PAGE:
Language in the Casa – Montessori Method

Dr. Montessori discovered – contrary to popular perception – that children will tend to develop writing before reading. Dr. Montessori later understood that this is a logical path to follow because it easier to express what is within us than to try to understand that which another person is expressing. The writing stage is based on the process of analysis while the stage of reading is based on the process of synthesis- a process that requires greater mental maturity than analysis. The processes occur separately in the child and that is the reason that writing and reading are independent from one another. Writing can begin at about four years of age, while reading typically comes closer to the age of five.

In a Montessori classroom, the children do not write initially with a pencil. They use the movable alphabet, which is a box containing all of the letters in the alphabet. Having already learned the phonetic sounds of some or all of the letters, the children proceed to ‘write’ phonetically forming first words, then sentences, using the individual letters in the box. Once a child has developed enough strength and control of hand movement through the Indirect Preparations provided throughout the environment, he/she can begin to write using chalk and chalkboard, then paper and pencil.

Indirect Preparations are found throughout the Montessori environment. “Indirect” simply means that the child is being prepared unconsciously. There are indirect preparations for language, mathematics, etc and preparations for one area of development can be found in all areas of the curriculum. The following example of indirect preparations for writing will demonstrate the variety, importance, diversity and ease with which the children gain the necessary skills to move forward.

Indirect preparation for writing

When a child arrives languagein the environment at 2 ½ to 3 years of age, they are not prepared mentally or physically to write. Order is brought to the mind with the Practical Life exercises and the Sensorial Materials. The children are able to begin classifying their environment and learning language as well as completing exercises which train the mind to move from left to right from the moment they arrive in the environment (tracing the Red Rods, washing a table, spooning, pouring, etc). Additionally, as often as possible in all areas of the classroom, including geography, the children are shown to manipulate the materials using the Pincer Grip (Puzzle Maps, Cylinder Blocks, Pouring Jugs, etc), which is the grip used to hold a pencil.

At this early stage, the muscles in the children’s hands are beginning to strengthen for the eventual step of writing correctly with a pencil. Lightness of touch is also a factor in writing correctly. If you press too hard, the pencil will break, if you press too softly, you have trouble seeing what is written. Exercises such as the Touch Tablets and Touch Boards, the Sandpaper letters and the Metal Insets directly teach the child the concepts of rough and smooth, phonetic sounds, and design respectively, but also all require a control of movement necessary for writing. None of the above would ever be told to the child. The child does each exercise for its direct purpose or lesson and unconsciously takes in all of the extra benefits.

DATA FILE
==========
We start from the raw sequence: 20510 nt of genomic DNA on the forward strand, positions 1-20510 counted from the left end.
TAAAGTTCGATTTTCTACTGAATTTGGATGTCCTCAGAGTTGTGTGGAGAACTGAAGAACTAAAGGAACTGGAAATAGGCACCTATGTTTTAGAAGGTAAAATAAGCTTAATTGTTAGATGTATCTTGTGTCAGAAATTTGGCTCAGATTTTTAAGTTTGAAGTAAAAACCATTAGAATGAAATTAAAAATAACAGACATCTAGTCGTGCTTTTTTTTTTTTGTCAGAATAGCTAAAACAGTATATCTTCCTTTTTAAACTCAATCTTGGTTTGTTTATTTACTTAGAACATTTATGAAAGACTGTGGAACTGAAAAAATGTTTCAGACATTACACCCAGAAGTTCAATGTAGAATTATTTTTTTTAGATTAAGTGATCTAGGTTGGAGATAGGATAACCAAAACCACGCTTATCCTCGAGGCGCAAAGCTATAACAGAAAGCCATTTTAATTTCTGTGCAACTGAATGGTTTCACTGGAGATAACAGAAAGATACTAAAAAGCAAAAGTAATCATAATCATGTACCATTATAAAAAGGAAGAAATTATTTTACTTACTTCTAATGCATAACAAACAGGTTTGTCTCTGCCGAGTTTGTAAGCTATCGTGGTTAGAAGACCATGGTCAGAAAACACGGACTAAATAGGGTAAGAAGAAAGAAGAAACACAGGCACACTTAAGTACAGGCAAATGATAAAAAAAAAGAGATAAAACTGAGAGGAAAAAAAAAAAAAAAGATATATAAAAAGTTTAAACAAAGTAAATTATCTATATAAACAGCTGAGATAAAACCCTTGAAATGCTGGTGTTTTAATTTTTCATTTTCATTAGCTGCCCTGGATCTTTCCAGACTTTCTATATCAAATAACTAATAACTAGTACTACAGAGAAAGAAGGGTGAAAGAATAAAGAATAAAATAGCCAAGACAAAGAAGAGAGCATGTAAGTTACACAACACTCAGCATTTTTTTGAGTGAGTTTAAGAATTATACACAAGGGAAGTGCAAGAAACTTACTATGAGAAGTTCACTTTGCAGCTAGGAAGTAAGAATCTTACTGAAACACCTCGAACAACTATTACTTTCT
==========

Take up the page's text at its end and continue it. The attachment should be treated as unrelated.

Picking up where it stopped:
Reading

languageTotal reading versus traditional mechanical reading: Reading is a mental activity not just a verbal one. Total reading is the perception of ideas through symbols where one is able to understand everything that the author wants to convey. The Montessori approach to reading brings immediate understanding and appreciation. There is a distinct difference between Montessori and the traditional broken-down approach, where the child reads only words rather than sentences and phrases. The phonetic approach allows the child to become independent in attacking and understanding words. The child relies on his/her own analysis of sounds related to the symbol.

Although this period is a rather mechanical sounding-off of words, it is short lived. One can see that the child very quickly moves onto more meaningful reading. Thanks to the principles of the Montessori’s pedagogical approach (no pressure/competition) the child is left free to develop at his/her own pace and rhythm.

Grammar

languageFunction of words: The child discovers that the words belong to particular groups and that in sentences they have a definite purpose and place. For example, in English, adjectives always follow the article and precede the noun. In the casa (the children’s house), the grammatical terms are not used, but rather the function or use of the word is and the function is then related to a particular symbol. Once the child reaches the lower Elementary level, the grammatical names are given and are still linked with the symbol. At the upper Elementary level the child moves away from the use of the symbols and toward a more abstract understanding of grammatical structure and complex sentence analysis.

The sentence analysis exercises introduce the child to the meaning of word placement within the sentence structure. In taking apart the sentence, we focus our attention in the arrangement of the words and not the words themselves. This helps the child to understand the subject, the predicate, and the clauses of a given sentence. As with every other area in the environment, the entire language program is very sequential. Each step is dependent upon the previous one, thus giving clarity and a sense of achievement as one progresses.

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